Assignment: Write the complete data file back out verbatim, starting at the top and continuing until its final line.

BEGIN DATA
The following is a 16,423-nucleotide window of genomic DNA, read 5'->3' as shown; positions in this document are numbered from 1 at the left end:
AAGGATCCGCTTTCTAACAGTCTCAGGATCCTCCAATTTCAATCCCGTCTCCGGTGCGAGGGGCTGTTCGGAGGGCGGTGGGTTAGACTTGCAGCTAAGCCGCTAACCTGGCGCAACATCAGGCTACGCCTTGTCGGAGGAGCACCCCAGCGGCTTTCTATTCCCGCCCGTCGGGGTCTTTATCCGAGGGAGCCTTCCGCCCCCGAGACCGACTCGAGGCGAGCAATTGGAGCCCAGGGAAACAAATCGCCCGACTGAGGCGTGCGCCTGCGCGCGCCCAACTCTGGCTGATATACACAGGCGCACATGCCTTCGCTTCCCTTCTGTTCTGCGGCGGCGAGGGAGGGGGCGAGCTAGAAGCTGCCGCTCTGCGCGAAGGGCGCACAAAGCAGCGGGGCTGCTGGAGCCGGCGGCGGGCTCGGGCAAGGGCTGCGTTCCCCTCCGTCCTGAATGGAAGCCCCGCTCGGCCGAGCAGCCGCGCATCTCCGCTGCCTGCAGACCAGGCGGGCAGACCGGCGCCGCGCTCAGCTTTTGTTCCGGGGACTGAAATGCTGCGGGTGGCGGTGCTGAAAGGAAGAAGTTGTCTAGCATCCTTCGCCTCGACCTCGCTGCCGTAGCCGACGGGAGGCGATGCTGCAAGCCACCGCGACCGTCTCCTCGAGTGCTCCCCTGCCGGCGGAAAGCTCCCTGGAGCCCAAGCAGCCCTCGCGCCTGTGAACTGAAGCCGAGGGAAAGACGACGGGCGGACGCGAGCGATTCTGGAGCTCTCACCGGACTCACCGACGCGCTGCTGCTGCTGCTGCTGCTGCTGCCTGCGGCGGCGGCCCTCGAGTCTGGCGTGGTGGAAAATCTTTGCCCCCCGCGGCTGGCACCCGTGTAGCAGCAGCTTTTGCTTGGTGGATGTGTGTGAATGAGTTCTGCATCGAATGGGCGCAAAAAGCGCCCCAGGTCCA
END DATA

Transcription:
The following is a 16,423-nucleotide window of genomic DNA, read 5'->3' as shown; positions in this document are numbered from 1 at the left end:
AAGGATCCGCTTTCTAACAGTCTCAGGATCCTCCAATTTCAATCCCGTCTCCGGTGCGAGGGGCTGTTCGGAGGGCGGTGGGTTAGACTTGCAGCTAAGCCGCTAACCTGGCGCAACATCAGGCTACGCCTTGTCGGAGGAGCACCCCAGCGGCTTTCTATTCCCGCCCGTCGGGGTCTTTATCCGAGGGAGCCTTCCGCCCCCGAGACCGACTCGAGGCGAGCAATTGGAGCCCAGGGAAACAAATCGCCCGACTGAGGCGTGCGCCTGCGCGCGCCCAACTCTGGCTGATATACACAGGCGCACATGCCTTCGCTTCCCTTCTGTTCTGCGGCGGCGAGGGAGGGGGCGAGCTAGAAGCTGCCGCTCTGCGCGAAGGGCGCACAAAGCAGCGGGGCTGCTGGAGCCGGCGGCGGGCTCGGGCAAGGGCTGCGTTCCCCTCCGTCCTGAATGGAAGCCCCGCTCGGCCGAGCAGCCGCGCATCTCCGCTGCCTGCAGACCAGGCGGGCAGACCGGCGCCGCGCTCAGCTTTTGTTCCGGGGACTGAAATGCTGCGGGTGGCGGTGCTGAAAGGAAGAAGTTGTCTAGCATCCTTCGCCTCGACCTCGCTGCCGTAGCCGACGGGAGGCGATGCTGCAAGCCACCGCGACCGTCTCCTCGAGTGCTCCCCTGCCGGCGGAAAGCTCCCTGGAGCCCAAGCAGCCCTCGCGCCTGTGAACTGAAGCCGAGGGAAAGACGACGGGCGGACGCGAGCGATTCTGGAGCTCTCACCGGACTCACCGACGCGCTGCTGCTGCTGCTGCTGCTGCTGCCTGCGGCGGCGGCCCTCGAGTCTGGCGTGGTGGAAAATCTTTGCCCCCCGCGGCTGGCACCCGTGTAGCAGCAGCTTTTGCTTGGTGGATGTGTGTGAATGAGTTCTGCATCGAATGGGCGCAAAAAGCGCCCCAGGTCCA